“Let there be a massacre and a devoting to destruction close upon them . . . There is the sound of war in the land, and a great breakdown. O how the forge hammer of all the earth [Babylon had destroyed many nations] has been cut down and gets broken! O how Babylon has become a mere object of astonishment among the nations! I have laid a snare for you and you have also been caught, O Babylon, and you yourself did not know it. You were found and also taken hold of, for it was against Jehovah that you excited yourself.”—Jer. 50:21-24.
A SURPRISING CRASH
The one commanded to cut Babylon down was Cyrus II the Persian, and he did it expertly. The element of surprise caught mighty, sovereign Babylon off guard and nullified her defenses. Cyrus’ forces encountered practically no resistance when they came as if by a miracle out of the Euphrates riverbed through her unlocked, poorly guarded inner gates. It was exactly as if Jehovah had skillfully sprung a snare or trap on her and caught her before she knew what was happening! Babylon was stunned. Why had she been unable to escape? Why, it seemed impossible that such a thing could happen. Ah, but it was not due to the strength of Cyrus’ armies. No, presumptuous Babylon, there was nothing you could have done about it, for “it was against Jehovah that you excited yourself.” Therefore your fall had to be spectacular. Jehovah reveals that he himself directed your astounding collapse:
“Jehovah has opened his storehouse, and he brings forth the weapons of his denunciation [his war weapons, particularly the Medes and Persians]. For there is a work that the Sovereign Lord, Jehovah of armies, has in the land of the Chaldeans. Come in to her from the farthest part [even as far as Armenia and Mount Ararat]. Open up her granaries. Bank her up, just like those making heaps [heap up her riches outside for the spoilers to take], and devote her to destruction [like something “devoted” to God, no longer for man to use]. May she not come to have any remaining ones [no successors]. Massacre all her young bulls [her imperial leaders]. May they go down to the slaughter. Woe to them, for their day has come, the time for their being given attention!”—Jer. 50:25-27.
But what about those captives in her who had suffered from her presumptuousness? God says: “There is the sound of those fleeing and those escaping from the land of Babylon to tell out in Zion the vengeance of Jehovah our God, the vengeance for his temple.” (Jer. 50:28) This sound came especially when Cyrus the Great, in the first year of his reign, issued a decree (in 537 B.C.E.) for all the willing Jews to return to Zion and rebuild there the temple of their God. (Ezra 1:1-4) They therefore left in an orderly manner and for an approved purpose, but they were so eager, zealous and happy that they left as fleeing from a prison where they had been in servitude and unable to serve their God in a full and pleasing manner.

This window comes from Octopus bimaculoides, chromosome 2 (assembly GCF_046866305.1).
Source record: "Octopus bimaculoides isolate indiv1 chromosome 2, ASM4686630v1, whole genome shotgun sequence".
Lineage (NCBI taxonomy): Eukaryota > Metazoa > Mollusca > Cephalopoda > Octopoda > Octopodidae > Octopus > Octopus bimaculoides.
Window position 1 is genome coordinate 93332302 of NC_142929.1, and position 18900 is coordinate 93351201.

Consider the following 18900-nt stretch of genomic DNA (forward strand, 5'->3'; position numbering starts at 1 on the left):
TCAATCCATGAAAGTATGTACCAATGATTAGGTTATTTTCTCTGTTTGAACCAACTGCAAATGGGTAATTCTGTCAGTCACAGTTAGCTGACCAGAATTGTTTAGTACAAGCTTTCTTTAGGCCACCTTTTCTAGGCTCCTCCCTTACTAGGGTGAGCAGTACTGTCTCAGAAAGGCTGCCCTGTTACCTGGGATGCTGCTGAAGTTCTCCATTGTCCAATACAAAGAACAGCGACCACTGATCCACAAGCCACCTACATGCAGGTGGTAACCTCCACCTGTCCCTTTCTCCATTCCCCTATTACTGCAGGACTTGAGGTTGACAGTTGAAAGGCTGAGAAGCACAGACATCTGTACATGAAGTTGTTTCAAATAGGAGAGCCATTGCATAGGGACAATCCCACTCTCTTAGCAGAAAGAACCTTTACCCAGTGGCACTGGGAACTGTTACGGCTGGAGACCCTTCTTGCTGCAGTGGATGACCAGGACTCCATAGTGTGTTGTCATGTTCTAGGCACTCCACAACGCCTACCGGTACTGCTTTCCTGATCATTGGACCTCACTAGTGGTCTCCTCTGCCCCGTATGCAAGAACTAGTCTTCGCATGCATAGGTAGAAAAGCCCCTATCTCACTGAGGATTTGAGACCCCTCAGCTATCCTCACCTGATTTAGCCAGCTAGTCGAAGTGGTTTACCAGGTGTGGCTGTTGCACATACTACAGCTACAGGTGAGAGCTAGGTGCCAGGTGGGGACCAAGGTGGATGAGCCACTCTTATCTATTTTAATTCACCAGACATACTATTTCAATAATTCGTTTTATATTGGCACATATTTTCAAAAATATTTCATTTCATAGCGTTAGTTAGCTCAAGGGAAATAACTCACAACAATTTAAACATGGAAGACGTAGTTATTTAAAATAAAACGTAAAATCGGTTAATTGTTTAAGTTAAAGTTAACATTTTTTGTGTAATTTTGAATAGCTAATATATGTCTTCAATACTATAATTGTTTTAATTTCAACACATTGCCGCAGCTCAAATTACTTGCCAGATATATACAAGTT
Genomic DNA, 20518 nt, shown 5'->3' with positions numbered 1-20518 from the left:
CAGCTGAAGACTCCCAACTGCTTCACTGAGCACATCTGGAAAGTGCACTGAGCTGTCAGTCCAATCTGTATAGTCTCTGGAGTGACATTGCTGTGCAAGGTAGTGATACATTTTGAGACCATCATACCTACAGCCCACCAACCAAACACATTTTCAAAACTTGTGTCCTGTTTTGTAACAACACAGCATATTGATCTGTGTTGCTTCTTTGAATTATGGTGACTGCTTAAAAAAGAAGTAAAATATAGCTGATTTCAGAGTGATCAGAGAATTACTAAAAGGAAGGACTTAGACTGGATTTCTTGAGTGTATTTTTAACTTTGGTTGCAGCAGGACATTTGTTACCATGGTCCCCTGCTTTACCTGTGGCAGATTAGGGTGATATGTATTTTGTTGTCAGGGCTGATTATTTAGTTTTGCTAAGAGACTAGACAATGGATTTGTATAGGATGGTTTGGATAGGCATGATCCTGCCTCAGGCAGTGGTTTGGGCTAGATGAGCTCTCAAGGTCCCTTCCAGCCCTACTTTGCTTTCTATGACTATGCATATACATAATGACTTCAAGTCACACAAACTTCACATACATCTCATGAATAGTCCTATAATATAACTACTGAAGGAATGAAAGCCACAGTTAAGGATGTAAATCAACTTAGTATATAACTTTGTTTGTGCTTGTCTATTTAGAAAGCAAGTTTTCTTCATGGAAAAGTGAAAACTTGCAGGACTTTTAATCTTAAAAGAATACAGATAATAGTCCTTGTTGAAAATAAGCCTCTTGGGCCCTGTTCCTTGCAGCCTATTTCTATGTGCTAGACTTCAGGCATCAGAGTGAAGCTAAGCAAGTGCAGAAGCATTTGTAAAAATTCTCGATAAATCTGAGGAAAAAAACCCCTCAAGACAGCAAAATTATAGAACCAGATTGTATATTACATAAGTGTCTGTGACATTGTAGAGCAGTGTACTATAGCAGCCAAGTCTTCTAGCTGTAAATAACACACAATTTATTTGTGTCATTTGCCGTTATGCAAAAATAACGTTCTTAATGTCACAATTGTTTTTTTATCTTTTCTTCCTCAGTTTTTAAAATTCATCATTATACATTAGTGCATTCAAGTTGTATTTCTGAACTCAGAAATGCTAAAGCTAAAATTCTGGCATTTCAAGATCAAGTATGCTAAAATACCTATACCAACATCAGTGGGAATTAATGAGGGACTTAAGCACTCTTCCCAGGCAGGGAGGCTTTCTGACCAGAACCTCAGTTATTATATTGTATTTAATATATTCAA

So while Babylon was ashamed, God’s servants were exultant. Cyrus permitted them to carry back the sacred utensils that the Babylonians had stolen from Jehovah’s temple, and under imperial orders they were able to reconstruct a new temple on the location of the former temple of Solomon in Zion. Back there, they would be able to expose the presumptuousness of Babylon and tell of the vengeance that Jehovah brought upon her for profaning the temple and its utensils of worship. It was, embarrassingly to Merodach, his own temple that had to give up the stolen utensils of Jehovah’s temple. Jehovah goes on to say:
“Summon against Babylon archers . . . Encamp against her all around. May there prove to be no escapees. Pay back to her according to her activity. According to all that she has done, do to her. For it is against Jehovah that she has acted presumptuously, against the Holy One of Israel. Therefore her young men will fall in her public squares, and even all her men of war will be brought to silence in that day.”—Jer. 50:29, 30.
The prophet Jeremiah made this lamentation for Zion when Babylon destroyed Jerusalem in 607 B.C.E.: “Should the women keep eating their own fruitage, the children born fully formed, or in the sanctuary of Jehovah should priest and prophet be killed? Boy and old man have lain down on the earth of the streets. My virgins and my young men themselves have fallen by the sword. You have killed in the day of your anger. You have slaughtered; you have had no compassion.” (Lam. 2:20, 21) So, in retribution, the Median and Persian archers shot down any Babylonians who tried to escape. They entered the city and actually killed their young men in the public squares and mercilessly destroyed the men of war there.